PAUL BOSTAPH; GARY HOLT
When metal lost Jeff Henneman in 2013, it meant the end of Slayer for many fans, especially when drummer Dave Lombardo left (again). However, such a negative outlook is probably the most disrespectful thing any fan could show, especially when the band's founding lineup still lives and performs. The introduction of Gary Holt, formerly of Exodus, could not have been a better choice; he's an extremely versatile and experienced guitarist, and an outstanding replacement for someone who really can’t be replaced.
In addition, Bostaph on drums is a mechanized beast of a player. It's not his first round with Slayer, and bringing him back couldn’t have been better timing. Anyone who’s listened to the band lately knows Slayer has benefited greatly from the changes, despite the circumstances.
FLEA; DAVE NAVARRO
With: Jane's Addiction; Red Hot Chili Peppers
When Flea joined Jane’s Addiction, an entirely new artistic vision was created. Although the band certainly didn’t lose their unique footing in the art-metal alternative scene, they did take on a new flavor that wouldn’t have been possible without Flea. In an opposite move, Dave Navarro's leaving Jane’s to help support RHCP made for an interesting toss-up in the look and sound of the band. Bringing his sex-fueled image and raw guitar riffs, Navarro pumped life into a group that sorely needed it after lead singer Anthony Kiedis's much-publicized heroin battles.
With: Metallica, Voivod, Sepultura, Ozzy
Newsted gets a pretty bad rap from everyone. From his tumultuously underappreciated time in Metallica to the shoes-he-could-never-fill argument after original bassist Cliff Burton’s death in 1987, he just can't win. Many fans (and Metallica members) felt like Newsted was the problem. Perhaps he was, but who wouldn’t be furious when, after playing and writing bass tracks for an entire album, they’re virtually inaudible? …And Justice For All ironically didn’t provide any justice for Newsted; he was clearly the odd man out.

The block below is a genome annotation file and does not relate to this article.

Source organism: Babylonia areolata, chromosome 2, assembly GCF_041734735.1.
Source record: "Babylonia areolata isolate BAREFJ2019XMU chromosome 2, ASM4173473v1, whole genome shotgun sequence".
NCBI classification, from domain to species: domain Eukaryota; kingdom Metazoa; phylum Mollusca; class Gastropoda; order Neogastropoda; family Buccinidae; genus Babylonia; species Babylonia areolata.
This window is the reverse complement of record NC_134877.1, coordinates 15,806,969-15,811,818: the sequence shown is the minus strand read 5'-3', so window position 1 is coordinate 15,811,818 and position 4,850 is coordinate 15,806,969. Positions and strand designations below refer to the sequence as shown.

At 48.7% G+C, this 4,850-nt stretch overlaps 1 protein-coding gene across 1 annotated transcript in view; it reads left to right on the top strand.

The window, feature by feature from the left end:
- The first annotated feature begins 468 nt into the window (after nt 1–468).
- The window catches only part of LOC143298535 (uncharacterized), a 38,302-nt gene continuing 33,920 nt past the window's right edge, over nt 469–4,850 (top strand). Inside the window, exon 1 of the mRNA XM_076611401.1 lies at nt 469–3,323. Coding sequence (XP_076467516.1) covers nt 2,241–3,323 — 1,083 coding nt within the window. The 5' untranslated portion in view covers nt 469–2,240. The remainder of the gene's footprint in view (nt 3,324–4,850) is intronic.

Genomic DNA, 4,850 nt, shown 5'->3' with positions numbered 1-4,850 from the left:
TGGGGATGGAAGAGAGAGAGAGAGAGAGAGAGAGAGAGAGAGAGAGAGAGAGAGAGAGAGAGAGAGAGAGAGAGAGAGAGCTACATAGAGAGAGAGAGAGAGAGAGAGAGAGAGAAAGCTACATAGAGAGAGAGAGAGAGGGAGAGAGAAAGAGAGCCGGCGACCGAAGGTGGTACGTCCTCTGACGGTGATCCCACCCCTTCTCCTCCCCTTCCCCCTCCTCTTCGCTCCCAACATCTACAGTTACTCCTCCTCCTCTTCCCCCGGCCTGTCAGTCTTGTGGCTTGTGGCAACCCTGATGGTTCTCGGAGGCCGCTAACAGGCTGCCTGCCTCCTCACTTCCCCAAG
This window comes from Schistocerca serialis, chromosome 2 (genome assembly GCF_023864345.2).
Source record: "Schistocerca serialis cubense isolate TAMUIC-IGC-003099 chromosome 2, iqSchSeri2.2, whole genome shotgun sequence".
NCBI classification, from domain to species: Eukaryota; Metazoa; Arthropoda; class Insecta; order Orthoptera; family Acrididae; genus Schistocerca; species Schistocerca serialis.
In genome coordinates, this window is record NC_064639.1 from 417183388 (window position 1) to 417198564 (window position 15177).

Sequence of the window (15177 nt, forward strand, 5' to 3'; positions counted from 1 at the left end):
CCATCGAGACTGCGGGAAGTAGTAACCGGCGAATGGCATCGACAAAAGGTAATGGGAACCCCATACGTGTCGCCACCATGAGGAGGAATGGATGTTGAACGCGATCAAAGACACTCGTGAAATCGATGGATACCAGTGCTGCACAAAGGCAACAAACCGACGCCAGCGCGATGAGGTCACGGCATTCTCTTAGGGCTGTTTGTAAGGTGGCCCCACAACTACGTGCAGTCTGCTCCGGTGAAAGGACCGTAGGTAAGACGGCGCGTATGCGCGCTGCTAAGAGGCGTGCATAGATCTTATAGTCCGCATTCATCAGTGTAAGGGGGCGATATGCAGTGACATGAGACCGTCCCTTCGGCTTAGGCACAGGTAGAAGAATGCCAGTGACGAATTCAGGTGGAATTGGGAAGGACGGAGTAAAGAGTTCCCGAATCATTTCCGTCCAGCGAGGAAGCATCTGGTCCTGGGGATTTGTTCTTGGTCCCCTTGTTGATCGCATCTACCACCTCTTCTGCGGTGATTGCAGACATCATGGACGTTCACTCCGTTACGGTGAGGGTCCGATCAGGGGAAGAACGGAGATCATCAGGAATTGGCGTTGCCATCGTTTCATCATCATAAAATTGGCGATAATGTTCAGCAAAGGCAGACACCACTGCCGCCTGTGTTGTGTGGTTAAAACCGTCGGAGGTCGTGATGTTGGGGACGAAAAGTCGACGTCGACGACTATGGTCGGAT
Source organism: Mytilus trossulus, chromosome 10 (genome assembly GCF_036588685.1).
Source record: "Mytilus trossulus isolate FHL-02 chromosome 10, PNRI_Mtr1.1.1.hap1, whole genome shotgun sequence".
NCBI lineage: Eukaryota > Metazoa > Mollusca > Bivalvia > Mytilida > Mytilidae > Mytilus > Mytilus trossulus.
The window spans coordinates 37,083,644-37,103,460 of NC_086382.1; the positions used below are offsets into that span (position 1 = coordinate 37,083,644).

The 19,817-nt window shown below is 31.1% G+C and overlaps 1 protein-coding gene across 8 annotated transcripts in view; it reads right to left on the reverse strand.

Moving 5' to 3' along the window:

Newsted's troubles have followed him post-Metallica, too, with questionable early departures from bands like Voivod and Sepultura, plus one oddly short OzzFest stint with Ozzy Osbourne. Still, when you listen to songs Newsted is credited with writing, like “Blackened,” you can’t help but wonder if he really is as talentless as so many have claimed. Especially when the record Metallica made after his departure, St. Anger, was their worst album to date.
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When Axenrot joined Opeth in 2005, he became a key asset to the sonic arrangement of the band. An incredible player with impeccable timekeeping abilities and dynamic work on the skins, he helped Opeth flourish in the years since he joined and continues to impress.
MIKE SCACCIA (R.I.P.)
With: Ministry, Revolting Cocks
When the late Scaccia joined Ministry temporarily in 1989 as lead guitarist, no one could have imagined the incredible catalog of music that would develop from the union. Despite the breakups, addictions and recoveries that would plague front man Al Jourgensen and Scaccia — who tragically died onstage in Fort Worth in December 2012 — for years to come, the pairing of these two musicians brought industrial music to an entirely new level. An incredible duo, together they were a key component of the goth-club musical landscape of the Nineties.
While we’re at it, we’d like to take a moment and thank the remaining members of Nirvana for not replacing Kurt Cobain. The same goes for Type O Negative and the Beastie Boys. Now, if only Sublime would follow suit.